Alberta Premier Daniel Smith joined national leaders Monday in calling for Ottawa’s carbon pricing policy to be fairer.
Nearly all of Canada’s prime ministers and territorial leaders gathered in Halifax for a two-day conference focused on the impact of health care and carbon pricing policies on rising costs of living.
On Monday after the meeting, the premiers from all of Canada except Quebec issued a statement urging Prime Minister Justin Trudeau to ensure federal policies such as carbon pricing are implemented in an equitable manner.
“One of the immediate actions we can take to address the affordability challenges that we discussed as prime minister is to ensure that all Canadians are treated fairly by the federal government when it comes to the federal carbon tax and home heating. ” the council said. Federation, Nova Scotia Premier Tim Houston.
“All of these actions create inequity, create hardship, and do real harm to our most vulnerable populations as we head into the winter season,” said Alberta Premier Daniel Smith. Stated. “If this is truly a global problem, we need global thinking.”
At the same press conference, British Columbia Premier David Eby spoke of his enthusiasm for the heat pump program used in Atlantic Canada and his hope that it would be brought to British Columbia.
But Smith didn’t have the same enthusiasm for the program.
“In our state, they don’t work particularly well below minus 25 degrees. You can’t get insurance without heat pump backup,” Smith said. “We strongly believe that natural gas should be treated as a cleaner fuel.”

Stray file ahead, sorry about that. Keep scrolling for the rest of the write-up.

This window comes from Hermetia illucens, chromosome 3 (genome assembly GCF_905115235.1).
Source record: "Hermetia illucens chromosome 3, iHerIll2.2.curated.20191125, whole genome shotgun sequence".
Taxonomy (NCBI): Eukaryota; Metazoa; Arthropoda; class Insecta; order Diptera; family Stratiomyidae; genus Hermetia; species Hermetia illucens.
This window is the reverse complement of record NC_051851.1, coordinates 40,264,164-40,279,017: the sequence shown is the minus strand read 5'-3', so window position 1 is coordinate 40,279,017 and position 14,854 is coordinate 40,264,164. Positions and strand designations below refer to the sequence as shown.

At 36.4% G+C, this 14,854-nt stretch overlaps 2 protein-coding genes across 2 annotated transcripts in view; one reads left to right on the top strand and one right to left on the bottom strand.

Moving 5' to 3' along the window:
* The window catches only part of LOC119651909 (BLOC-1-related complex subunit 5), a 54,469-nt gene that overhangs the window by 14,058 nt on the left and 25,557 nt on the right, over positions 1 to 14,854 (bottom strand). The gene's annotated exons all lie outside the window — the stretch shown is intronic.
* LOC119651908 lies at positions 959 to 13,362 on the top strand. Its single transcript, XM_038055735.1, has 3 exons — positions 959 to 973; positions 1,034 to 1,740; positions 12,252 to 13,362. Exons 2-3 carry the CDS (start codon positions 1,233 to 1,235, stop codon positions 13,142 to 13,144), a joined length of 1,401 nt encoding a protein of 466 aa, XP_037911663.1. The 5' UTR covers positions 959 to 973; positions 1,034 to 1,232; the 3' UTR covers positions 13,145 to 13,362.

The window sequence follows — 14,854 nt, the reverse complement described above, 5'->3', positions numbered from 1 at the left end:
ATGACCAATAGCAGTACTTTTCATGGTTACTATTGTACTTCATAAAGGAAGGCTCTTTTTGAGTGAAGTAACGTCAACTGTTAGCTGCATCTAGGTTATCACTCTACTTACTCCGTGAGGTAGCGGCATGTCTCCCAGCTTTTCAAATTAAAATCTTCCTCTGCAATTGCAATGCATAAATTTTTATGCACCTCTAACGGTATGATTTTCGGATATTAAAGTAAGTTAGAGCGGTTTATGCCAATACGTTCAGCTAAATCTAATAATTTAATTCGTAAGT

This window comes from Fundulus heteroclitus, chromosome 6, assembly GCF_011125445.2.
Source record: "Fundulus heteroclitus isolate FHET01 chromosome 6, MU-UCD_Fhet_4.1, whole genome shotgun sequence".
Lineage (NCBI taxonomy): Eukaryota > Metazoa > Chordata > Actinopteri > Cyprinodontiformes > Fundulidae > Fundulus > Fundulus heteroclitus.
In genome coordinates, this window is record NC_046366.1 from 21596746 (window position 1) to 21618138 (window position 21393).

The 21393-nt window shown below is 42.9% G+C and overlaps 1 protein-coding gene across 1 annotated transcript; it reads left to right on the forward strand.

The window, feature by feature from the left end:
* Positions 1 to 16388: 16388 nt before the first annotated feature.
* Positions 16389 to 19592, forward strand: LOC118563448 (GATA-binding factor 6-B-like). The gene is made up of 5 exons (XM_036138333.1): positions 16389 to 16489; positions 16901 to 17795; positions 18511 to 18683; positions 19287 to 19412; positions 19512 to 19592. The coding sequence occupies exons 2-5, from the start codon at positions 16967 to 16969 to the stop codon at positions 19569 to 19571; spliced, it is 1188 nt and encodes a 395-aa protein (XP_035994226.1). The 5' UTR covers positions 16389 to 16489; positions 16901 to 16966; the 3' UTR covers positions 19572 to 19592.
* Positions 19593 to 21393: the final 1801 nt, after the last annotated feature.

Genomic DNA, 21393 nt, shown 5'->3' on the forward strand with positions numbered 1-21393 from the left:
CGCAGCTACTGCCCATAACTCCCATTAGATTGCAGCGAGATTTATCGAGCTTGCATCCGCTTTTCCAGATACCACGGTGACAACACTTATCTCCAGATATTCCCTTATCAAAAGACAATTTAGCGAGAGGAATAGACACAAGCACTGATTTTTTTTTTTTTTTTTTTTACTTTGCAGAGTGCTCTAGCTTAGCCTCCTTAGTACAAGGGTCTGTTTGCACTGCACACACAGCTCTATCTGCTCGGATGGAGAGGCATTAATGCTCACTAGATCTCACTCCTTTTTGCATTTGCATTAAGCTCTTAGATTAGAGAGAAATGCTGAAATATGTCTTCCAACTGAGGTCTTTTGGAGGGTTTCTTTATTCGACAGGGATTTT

Prime Minister Trudeau announced last week that the government would suspend carbon pricing on home heating oil for three years to make it easier for home oil users to switch to electric heat pumps.
But the move quickly drew criticism from prime ministers and others in Western Canada, where few residents or businesses use household heating oil.
The House of Commons is Scheduled to vote on Monday Supports the Conservative Party’s motion to suspend the pricing of all household heating fuels.
The program is backed by the federal NDP and comes after tax breaks were announced for people who live in Atlantic Canada and use kerosene.
Laurie Williams, a political scientist at Mount Royal University, said the prime ministers had come to the realization that more could be achieved by working together.
“The states recognize that a united front on any issue increases pressure on the federal government,” she said.
Much of the talk leading up to the meeting was about Alberta’s proposal to leave the Canada Pension Plan, but ultimately it was not much discussed. If the prime minister gathers together, there is a possibility that this will play a role.
“[New Brunswick Premier] “Blaine Higgs has said he thinks this is a signal that Albertans are not being treated fairly,” Williams said. “He’s trying to promote concerns about inequity in exchange for Albertans staying in the Canada Pension Plan.”
Much of the discussion at the two-day conference in Halifax focused on the shortage of nurses and doctors across Canada and how to fill that gap.
“You’ll see that prime ministers, whether it’s the Philippines or other countries, are working very hard and collaboratively to recruit talent from abroad,” Smith said.
Smith said Alberta will recognize the qualifications of foreign nationals and allow health-care workers to become certified throughout the country and move seamlessly between jurisdictions.
Rural health was also discussed, with the prime ministers considering training health professionals in rural areas “so they stay in rural areas”.
Nova Scotia Premier Tim Houston, who chairs the meeting, and other premiers are calling on Trudeau to hold a face-to-face meeting with the premiers, something they say has not happened since December 2018.
With files from The Canadian Press